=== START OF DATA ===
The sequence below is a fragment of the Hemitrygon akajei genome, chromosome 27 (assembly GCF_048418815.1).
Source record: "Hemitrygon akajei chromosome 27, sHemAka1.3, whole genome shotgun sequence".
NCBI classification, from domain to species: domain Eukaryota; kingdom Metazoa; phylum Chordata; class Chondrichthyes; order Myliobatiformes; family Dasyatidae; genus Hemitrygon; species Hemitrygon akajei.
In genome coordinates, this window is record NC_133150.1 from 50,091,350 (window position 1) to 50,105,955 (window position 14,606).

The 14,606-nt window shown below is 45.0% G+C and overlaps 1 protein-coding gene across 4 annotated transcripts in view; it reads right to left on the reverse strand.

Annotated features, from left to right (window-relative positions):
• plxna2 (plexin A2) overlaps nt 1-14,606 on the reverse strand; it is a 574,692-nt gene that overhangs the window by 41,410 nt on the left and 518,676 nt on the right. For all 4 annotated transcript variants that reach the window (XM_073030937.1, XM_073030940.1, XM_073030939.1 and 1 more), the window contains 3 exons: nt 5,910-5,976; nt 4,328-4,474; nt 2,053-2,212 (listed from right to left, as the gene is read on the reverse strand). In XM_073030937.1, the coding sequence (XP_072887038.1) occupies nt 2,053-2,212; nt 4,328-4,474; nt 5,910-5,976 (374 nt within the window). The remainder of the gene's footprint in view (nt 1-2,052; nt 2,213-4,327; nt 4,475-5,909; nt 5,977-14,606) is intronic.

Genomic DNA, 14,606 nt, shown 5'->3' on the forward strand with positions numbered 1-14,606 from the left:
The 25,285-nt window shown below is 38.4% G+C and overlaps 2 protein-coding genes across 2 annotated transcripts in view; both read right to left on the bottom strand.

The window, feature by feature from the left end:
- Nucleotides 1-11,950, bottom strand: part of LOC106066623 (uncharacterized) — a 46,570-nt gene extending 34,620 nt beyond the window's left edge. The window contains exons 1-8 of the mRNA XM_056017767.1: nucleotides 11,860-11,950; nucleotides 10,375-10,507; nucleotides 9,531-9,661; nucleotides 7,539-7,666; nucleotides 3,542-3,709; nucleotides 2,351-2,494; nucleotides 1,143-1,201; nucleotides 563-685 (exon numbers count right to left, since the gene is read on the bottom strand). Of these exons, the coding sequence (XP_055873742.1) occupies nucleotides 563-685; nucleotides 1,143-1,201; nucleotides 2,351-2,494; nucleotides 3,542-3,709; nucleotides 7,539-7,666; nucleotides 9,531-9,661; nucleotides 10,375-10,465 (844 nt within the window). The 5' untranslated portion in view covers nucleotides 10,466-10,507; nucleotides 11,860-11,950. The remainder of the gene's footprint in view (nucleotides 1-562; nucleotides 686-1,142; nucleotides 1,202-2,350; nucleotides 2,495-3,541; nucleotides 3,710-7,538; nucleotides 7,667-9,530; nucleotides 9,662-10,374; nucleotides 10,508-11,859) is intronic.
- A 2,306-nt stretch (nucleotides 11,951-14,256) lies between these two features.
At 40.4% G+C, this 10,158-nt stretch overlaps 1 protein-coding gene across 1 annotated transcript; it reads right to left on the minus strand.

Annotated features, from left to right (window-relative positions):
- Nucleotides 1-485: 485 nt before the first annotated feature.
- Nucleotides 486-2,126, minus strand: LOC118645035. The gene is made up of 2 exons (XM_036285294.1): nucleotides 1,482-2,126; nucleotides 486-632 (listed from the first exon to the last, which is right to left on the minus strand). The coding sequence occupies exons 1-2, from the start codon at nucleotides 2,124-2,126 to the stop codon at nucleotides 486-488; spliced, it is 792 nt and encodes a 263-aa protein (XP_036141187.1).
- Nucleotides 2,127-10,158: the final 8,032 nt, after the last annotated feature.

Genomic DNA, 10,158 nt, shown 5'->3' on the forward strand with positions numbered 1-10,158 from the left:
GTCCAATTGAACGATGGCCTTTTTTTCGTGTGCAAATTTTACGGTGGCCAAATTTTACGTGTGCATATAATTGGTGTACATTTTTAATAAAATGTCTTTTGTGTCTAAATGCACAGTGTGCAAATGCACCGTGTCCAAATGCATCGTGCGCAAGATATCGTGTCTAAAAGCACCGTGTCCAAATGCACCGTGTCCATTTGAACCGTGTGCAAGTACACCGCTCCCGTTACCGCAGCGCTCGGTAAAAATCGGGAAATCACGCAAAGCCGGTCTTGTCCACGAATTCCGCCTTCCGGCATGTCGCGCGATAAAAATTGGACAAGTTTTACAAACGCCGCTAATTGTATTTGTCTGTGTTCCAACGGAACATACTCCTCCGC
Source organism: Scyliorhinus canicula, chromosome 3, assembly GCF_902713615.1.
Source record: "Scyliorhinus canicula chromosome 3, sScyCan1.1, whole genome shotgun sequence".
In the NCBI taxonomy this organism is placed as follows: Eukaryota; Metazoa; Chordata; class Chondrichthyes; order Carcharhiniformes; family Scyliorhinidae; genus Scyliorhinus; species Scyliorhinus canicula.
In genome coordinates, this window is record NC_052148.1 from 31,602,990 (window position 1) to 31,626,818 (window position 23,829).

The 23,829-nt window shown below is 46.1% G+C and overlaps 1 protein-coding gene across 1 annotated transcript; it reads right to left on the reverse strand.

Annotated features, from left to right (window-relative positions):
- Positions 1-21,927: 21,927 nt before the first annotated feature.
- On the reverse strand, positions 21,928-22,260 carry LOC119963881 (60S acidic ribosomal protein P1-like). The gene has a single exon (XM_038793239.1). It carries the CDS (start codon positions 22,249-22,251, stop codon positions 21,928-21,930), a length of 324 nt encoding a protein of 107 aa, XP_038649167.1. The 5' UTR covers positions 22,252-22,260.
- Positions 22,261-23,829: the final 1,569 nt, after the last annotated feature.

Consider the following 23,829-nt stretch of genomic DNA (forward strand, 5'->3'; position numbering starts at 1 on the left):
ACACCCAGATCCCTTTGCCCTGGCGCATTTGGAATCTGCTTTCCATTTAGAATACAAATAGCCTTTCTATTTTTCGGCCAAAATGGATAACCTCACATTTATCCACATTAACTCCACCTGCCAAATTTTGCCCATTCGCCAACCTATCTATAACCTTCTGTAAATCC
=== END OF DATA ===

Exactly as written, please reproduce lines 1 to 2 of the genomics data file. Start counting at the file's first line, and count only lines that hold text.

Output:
The sequence below is a fragment of the Hemitrygon akajei genome, chromosome 27 (assembly GCF_048418815.1).
Source record: "Hemitrygon akajei chromosome 27, sHemAka1.3, whole genome shotgun sequence".